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Why you can’t listen to two people speak at once: Our brains have a ‘bottleneck’ for speech

If you struggle to keep track of more than one conversation at a dinner party, you’re not alone.

Scientists now suspect it is physically impossible to pay attention to more than one person speaking at once.

Researchers from the University of Maryland came to this conclusion after scanning 28 people’s brains in a ‘cocktail party’ scenario as they listened to two speakers. Their brains kicked in as normal to listen to the first speaker, but appeared not even to recognise the second person’s speech as words.

We struggle to listen to more than one conversation at once at dinner parties because of a ‘bottleneck’ in our perception of speech (stock image)

The findings provide an explanation for why it may be so hard to concentrate on a family member’s conversation when the television is on, or to follow what someone is saying in a crowded room.

It appears the brain requires a lot of effort to pick up sound, then run through lists of possible words to understand what is being said. This happens in the auditory cortex, which processes sounds, but scans of the study participants found it could not turn these sound patterns into words for more than one speaker.

Dr Christian Brodbeck, lead author of the study from the Institute for Systems Research at the University of Maryland, said: ‘We think that during speech perception, our brain considers the match between the incoming speech signal and many different words at the same time.

‘Put in a different way, the words compete for being recognised. It could be that this mechanism involves mental resources that can only process one speech signal at a time, making it impossible to attend to more than one speaker simultaneously.’ Researchers asked study participants to listen to two separate chapters from A Child’s History of England By Charles Dickens, read by both a man and woman.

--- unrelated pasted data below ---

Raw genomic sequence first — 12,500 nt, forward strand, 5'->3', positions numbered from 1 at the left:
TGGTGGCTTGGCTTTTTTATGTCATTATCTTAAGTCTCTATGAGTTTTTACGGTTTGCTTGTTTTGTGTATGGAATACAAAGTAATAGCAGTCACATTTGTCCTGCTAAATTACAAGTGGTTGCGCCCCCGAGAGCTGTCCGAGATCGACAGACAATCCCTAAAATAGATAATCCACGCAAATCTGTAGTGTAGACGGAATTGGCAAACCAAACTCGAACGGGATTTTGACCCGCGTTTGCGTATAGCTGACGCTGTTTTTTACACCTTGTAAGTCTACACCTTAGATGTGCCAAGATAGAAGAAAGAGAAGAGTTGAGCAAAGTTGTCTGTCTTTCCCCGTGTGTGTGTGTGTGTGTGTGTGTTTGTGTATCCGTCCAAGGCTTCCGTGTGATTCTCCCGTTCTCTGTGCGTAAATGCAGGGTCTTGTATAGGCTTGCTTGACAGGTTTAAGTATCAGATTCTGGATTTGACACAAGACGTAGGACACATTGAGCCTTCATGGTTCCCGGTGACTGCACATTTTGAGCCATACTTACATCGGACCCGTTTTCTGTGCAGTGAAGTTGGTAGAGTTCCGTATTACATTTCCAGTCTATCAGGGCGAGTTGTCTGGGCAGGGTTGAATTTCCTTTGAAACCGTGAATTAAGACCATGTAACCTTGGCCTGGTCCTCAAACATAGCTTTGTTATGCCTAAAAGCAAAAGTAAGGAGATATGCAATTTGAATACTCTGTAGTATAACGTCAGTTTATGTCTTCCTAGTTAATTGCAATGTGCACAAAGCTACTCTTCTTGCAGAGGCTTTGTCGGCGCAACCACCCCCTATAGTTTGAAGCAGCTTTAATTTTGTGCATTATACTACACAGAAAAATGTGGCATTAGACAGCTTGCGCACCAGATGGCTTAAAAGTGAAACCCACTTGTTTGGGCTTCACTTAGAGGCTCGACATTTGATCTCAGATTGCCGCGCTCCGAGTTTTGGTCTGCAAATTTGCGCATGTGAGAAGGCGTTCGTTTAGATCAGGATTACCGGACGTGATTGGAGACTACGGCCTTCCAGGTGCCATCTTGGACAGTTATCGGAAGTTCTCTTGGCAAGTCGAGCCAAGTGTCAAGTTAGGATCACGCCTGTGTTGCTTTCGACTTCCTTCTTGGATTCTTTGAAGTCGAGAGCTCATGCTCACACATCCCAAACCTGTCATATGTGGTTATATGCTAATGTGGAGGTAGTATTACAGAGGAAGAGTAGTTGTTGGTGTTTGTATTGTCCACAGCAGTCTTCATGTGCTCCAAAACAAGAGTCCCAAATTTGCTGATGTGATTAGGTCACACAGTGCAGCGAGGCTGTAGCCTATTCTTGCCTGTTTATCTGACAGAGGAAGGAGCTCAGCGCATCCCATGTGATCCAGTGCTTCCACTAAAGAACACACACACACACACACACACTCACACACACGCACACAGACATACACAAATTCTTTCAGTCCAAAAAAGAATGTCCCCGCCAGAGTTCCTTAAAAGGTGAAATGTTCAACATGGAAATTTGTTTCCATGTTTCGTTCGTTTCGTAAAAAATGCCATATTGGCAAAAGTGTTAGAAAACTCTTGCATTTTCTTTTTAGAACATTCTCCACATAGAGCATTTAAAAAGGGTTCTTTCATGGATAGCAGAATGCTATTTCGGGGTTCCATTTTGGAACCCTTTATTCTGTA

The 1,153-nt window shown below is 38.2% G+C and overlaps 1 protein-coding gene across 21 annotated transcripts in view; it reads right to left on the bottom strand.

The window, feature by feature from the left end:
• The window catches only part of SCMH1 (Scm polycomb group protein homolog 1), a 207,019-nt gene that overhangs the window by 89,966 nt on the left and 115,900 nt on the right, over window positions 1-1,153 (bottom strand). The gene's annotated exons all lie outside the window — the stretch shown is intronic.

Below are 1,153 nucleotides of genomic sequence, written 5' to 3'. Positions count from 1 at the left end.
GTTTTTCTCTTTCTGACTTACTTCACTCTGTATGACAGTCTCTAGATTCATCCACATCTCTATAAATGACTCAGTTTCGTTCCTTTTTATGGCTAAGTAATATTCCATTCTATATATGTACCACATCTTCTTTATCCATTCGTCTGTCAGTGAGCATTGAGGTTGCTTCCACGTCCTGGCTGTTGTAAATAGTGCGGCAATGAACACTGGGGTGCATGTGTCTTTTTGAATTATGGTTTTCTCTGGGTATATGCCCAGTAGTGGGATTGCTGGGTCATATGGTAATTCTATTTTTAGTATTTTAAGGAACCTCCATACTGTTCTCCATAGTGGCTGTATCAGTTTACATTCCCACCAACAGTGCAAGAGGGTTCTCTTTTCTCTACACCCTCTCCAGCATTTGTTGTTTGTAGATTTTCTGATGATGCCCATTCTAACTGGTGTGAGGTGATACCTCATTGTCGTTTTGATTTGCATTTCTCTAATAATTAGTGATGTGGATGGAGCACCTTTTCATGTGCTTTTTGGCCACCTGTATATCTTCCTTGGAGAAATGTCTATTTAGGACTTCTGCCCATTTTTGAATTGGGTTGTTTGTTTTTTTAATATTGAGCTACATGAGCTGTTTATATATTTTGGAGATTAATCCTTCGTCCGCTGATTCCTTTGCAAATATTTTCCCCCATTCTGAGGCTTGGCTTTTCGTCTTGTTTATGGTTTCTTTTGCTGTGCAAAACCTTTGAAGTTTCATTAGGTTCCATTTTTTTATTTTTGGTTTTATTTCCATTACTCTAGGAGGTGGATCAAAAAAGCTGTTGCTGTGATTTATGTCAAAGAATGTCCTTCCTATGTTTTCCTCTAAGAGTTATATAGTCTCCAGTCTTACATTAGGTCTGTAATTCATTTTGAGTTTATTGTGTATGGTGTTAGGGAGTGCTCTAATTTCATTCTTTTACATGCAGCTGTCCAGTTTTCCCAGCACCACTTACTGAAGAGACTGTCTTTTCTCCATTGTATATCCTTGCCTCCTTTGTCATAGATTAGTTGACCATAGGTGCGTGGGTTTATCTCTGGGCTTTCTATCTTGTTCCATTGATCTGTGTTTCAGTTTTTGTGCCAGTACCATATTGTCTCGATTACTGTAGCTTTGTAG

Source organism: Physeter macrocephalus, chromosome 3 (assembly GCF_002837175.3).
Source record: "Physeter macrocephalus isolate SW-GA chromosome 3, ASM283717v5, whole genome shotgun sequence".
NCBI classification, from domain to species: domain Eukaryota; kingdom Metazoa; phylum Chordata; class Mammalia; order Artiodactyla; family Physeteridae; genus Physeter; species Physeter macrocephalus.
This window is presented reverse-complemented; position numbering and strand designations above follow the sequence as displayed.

The magnetic activity of their brain was scanned during the ‘cocktail party’ experiment, in which the two audiobooks were played simultaneously.

For the first speaker, listeners showed activity in the auditory cortex which picks up sounds, before brain activity moved almost an inch lower towards the language regions to decipher words.

Scientists said the new findings may reveal a 'bottleneck' in our brains' speech perception (stock image)

Scientists said the new findings may reveal a ‘bottleneck’ in our brains’ speech perception (stock image)

But for the second speaker, who people were asked to try to ignore, that shift did not happen. The researchers believe people were only able to receive sound patterns of that person’s speech and could not process them as words.

The study, which is published in the journal Current Biology, found in ordinary circumstances people can recognise sounds as words at lightning speed, in around a tenth of a second. But it concludes that word processing is ‘restricted’ in the brain, based on readings from a MEG scanner which looks like a whole-head hairdryer from a salon but uses magnetic sensors to detect brainwaves.

Dr Brodbeck said there may be a ‘bottleneck’ in the brain’s speech perception, adding: ‘It could be that this mechanism involves mental resources that have limitations on how many different options can be tried simultaneously when people are speaking at a rate of about three words per second. This leads people to selectively process speech sounds in noisy environments.’


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